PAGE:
Australian YA author Jaclyn Moriarty (The Slightly Alarming Tale of the Whispering Wars) soars in this raw, dryly funny adult debut.
Since the age of 16, Abigail Sorensen has lived under the shadow cast by the absence of her twin brother and best friend, Robert, who disappeared on their birthday. Despite years of searching, Abi's family and the authorities never found him, leaving her with a grief too tainted by questions and residual hope to ever heal.
Now a cafe owner and single mother, 35-year-old Abi travels to tiny Taylor Island to solve the other great mystery of her life. For years, chapters of a cryptic self-help book called The Guidebook have shown up in Abi's mailbox, unsolicited and unexplained. Wilbur, the writers' son, has invited all Guidebook recipients to the island. In a setup evocative of an adult version of The Westing Game, Abi and a small handful of strangers will compete to learn the truth about the book, with bizarre results. The comradeship she forms with the other Guidebook readers, including attractive but distant Niall, regret-filled Nicole and disgruntled Pete, lead Abi back through a past filled with mistakes, open wounds and the ever-present specter of her lost brother. In beautifully snarky first person, Abi narrates a mix of scenes from her past and increasingly serendipitous moments in her present that may lead to catastrophe or to the answers and healing she has always craved.
In Gravity Is the Thing, Moriarty offers an examination of modern womanhood, a satire of the self-help industry and a searing exploration of unresolved grief. Abi juggles single parenthood, her small business and dating with mixed success, unfairly placing all blame for any failures on her own shoulders. Deciding to expand her self-help reading beyond The Guidebook, she reads classics of the genre, including Tuesdays with Morrie, in which "[a] former student...comes by to leech the remnants of the old man's wisdom," and I'm OK--You're OK, which leaves her wanting to strangle its author. Although Abi mocks the books, she also can't help trying their advice but achieves less-than-stellar results.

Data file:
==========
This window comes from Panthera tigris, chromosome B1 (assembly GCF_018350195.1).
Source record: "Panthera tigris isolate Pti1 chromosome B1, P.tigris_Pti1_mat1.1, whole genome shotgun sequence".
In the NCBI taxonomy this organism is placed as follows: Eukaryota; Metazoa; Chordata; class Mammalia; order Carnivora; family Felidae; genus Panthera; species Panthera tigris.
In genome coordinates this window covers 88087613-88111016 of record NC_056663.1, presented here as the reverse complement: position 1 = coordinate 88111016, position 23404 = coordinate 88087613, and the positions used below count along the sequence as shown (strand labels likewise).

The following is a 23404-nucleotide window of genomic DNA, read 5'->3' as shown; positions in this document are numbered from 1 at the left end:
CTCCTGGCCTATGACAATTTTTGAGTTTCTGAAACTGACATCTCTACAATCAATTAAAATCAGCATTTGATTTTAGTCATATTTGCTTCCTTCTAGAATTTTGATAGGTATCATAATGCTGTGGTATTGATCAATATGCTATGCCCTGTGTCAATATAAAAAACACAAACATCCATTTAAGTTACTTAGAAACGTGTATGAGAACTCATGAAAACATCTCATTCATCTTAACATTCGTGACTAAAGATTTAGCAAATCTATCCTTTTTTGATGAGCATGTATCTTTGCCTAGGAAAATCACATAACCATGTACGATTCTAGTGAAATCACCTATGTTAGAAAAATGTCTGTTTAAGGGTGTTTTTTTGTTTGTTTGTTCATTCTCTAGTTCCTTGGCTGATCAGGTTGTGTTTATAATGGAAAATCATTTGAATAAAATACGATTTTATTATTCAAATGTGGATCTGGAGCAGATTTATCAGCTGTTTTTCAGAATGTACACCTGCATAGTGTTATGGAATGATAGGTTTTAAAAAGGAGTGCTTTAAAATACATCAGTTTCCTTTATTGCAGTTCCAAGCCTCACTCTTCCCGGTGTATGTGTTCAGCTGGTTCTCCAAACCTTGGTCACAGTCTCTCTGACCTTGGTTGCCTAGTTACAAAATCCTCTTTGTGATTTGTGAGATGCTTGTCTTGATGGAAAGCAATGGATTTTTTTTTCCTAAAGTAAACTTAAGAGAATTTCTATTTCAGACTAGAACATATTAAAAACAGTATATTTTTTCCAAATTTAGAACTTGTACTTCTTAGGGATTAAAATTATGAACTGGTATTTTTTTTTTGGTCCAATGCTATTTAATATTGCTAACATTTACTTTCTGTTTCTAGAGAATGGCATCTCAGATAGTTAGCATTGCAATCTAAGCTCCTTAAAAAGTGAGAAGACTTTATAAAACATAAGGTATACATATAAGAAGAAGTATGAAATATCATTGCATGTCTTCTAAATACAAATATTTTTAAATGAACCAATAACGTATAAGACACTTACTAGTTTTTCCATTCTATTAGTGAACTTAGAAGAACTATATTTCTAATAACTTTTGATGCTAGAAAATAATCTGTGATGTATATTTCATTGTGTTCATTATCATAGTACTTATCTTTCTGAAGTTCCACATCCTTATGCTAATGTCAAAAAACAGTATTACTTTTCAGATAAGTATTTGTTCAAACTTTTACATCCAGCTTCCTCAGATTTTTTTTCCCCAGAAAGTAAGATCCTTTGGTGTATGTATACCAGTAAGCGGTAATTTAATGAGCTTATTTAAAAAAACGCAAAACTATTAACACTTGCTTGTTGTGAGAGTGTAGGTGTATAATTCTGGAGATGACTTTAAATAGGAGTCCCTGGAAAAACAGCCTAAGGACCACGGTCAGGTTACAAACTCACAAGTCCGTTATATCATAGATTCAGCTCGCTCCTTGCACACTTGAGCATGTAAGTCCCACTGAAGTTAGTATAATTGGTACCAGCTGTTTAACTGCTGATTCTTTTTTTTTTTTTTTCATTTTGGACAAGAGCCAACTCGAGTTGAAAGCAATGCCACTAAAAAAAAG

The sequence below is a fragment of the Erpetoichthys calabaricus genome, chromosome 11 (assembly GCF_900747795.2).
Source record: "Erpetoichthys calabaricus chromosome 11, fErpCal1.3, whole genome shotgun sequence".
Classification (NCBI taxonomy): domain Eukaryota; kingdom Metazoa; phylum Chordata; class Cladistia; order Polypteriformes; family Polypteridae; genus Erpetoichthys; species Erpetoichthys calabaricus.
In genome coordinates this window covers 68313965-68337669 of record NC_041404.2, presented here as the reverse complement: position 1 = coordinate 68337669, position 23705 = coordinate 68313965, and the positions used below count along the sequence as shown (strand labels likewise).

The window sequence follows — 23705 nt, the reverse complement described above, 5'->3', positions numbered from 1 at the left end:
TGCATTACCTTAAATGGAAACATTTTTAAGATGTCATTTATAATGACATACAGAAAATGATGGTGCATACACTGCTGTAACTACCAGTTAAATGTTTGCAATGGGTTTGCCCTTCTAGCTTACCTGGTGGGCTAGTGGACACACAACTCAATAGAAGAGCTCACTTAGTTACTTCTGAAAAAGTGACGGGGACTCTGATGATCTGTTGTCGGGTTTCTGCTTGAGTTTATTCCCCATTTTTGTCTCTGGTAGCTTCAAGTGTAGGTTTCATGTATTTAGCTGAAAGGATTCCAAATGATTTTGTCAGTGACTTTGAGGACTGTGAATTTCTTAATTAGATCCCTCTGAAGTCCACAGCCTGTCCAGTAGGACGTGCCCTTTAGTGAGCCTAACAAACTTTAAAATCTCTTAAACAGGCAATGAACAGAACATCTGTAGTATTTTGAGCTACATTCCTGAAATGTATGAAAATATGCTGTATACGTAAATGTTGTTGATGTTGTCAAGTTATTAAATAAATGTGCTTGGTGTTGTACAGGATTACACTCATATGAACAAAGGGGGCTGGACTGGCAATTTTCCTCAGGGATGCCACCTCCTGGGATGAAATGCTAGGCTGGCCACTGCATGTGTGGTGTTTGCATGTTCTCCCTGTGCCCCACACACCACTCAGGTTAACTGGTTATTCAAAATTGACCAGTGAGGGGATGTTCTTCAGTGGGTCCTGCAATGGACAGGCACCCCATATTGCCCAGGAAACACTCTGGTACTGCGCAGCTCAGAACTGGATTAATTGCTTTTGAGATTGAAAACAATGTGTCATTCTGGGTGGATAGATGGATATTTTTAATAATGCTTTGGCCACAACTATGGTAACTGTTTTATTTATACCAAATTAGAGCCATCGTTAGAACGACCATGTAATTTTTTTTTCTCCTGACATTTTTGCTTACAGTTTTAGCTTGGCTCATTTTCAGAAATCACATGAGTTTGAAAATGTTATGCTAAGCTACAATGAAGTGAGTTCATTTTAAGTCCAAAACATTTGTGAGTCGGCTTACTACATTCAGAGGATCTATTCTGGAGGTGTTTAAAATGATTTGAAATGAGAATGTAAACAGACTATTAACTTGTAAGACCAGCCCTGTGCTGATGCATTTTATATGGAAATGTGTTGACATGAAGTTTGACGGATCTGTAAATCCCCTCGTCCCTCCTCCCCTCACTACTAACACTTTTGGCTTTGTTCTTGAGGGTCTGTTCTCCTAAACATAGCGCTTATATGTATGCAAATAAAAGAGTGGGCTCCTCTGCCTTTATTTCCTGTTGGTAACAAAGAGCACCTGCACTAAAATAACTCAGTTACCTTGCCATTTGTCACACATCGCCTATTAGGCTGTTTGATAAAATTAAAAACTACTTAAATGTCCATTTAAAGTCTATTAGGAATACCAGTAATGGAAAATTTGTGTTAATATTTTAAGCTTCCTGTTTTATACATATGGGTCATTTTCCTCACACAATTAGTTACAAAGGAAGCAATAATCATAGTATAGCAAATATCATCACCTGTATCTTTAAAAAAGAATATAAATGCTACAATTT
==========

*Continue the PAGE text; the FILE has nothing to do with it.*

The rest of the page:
At its heart, Moriarty's complex and nimble plot serves as a vehicle for a deeper story of the devastating, lifelong trauma caused by a great loss. In between adorable moments with her mercurial toddler and quirky excerpts from The Guidebook, Abi relates the exhaustion and isolation of grief in wry but heartrending detail. Redemptive and hopeful, Gravity Is the Thing announces the arrival of a fresh, funny and perceptive voice in adult fiction. --Jaclyn Fulwood, blogger at Infinite Reads
Shelf Talker: YA author Jaclyn Moriarty makes her adult fiction debut in style with this offbeat, heartfelt story of a woman struggling 20 years after the disappearance of her twin brother.